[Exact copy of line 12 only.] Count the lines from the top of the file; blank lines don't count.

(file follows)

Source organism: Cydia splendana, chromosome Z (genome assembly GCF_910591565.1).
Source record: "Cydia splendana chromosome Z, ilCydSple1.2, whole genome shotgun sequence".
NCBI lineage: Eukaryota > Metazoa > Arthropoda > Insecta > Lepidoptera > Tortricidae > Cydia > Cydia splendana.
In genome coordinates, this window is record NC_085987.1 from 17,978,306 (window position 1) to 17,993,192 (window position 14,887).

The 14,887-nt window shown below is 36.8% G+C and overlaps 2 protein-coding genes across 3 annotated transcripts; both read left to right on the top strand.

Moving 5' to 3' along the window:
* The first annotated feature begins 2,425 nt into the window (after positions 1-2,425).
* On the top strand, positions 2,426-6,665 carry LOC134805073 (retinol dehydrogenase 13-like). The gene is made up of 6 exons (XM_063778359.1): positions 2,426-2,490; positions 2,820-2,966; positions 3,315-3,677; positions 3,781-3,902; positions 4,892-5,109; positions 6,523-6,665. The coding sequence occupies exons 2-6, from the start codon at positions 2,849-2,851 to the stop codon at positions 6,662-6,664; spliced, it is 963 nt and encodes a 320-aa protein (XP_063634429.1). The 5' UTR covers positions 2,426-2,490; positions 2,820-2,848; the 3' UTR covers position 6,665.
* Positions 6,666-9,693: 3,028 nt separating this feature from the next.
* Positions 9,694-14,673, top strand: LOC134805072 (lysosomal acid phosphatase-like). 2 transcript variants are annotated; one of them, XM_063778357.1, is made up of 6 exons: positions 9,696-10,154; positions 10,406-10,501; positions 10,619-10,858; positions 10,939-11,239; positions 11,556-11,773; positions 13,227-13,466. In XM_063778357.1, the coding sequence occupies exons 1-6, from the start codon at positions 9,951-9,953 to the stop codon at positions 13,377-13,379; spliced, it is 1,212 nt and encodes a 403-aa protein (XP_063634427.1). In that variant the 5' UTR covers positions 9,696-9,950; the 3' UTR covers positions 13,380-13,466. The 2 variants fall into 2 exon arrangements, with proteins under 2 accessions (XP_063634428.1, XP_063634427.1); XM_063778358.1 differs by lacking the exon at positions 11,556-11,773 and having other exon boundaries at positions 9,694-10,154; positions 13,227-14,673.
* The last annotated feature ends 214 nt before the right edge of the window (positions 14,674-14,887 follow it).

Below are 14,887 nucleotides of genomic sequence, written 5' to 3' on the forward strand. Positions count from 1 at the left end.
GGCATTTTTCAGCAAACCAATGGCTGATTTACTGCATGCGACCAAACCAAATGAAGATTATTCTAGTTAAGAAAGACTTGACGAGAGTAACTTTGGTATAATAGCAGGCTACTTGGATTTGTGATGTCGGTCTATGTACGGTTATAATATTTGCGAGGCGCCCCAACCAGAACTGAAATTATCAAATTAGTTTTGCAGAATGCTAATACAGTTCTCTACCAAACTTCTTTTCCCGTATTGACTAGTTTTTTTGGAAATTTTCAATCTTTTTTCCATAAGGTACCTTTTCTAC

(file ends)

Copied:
Below are 14,887 nucleotides of genomic sequence, written 5' to 3' on the forward strand. Positions count from 1 at the left end.